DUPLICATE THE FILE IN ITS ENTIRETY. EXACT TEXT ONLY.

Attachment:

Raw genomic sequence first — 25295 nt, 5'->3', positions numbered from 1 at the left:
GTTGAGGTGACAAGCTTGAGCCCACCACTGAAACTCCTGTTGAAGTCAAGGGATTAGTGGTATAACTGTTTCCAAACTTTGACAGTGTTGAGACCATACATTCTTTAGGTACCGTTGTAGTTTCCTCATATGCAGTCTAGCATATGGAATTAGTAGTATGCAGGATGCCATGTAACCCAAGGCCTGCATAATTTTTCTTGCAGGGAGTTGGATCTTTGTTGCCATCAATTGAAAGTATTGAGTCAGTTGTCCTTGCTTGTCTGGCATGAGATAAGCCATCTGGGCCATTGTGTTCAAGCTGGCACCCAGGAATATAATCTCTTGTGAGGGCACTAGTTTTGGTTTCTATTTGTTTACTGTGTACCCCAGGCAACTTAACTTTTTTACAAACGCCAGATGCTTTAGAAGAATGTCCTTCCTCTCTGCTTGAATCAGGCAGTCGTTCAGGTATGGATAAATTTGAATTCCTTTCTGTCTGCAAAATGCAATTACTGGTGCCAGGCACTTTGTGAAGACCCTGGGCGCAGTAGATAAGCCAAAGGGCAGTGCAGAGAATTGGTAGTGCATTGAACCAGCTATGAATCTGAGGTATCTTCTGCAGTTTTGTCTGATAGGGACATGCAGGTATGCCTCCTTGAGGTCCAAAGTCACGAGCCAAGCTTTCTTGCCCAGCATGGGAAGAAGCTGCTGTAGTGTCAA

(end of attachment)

Raw genomic sequence first — 25295 nt, 5'->3', positions numbered from 1 at the left:
GTTGAGGTGACAAGCTTGAGCCCACCACTGAAACTCCTGTTGAAGTCAAGGGATTAGTGGTATAACTGTTTCCAAACTTTGACAGTGTTGAGACCATACATTCTTTAGGTACCGTTGTAGTTTCCTCATATGCAGTCTAGCATATGGAATTAGTAGTATGCAGGATGCCATGTAACCCAAGGCCTGCATAATTTTTCTTGCAGGGAGTTGGATCTTTGTTGCCATCAATTGAAAGTATTGAGTCAGTTGTCCTTGCTTGTCTGGCATGAGATAAGCCATCTGGGCCATTGTGTTCAAGCTGGCACCCAGGAATATAATCTCTTGTGAGGGCACTAGTTTTGGTTTCTATTTGTTTACTGTGTACCCCAGGCAACTTAACTTTTTTACAAACGCCAGATGCTTTAGAAGAATGTCCTTCCTCTCTGCTTGAATCAGGCAGTCGTTCAGGTATGGATAAATTTGAATTCCTTTCTGTCTGCAAAATGCAATTACTGGTGCCAGGCACTTTGTGAAGACCCTGGGCGCAGTAGATAAGCCAAAGGGCAGTGCAGAGAATTGGTAGTGCATTGAACCAGCTATGAATCTGAGGTATCTTCTGCAGTTTTGTCTGATAGGGACATGCAGGTATGCCTCCTTGAGGTCCAAAGTCACGAGCCAAGCTTTCTTGCCCAGCATGGGAAGAAGCTGCTGTAGTGTCAA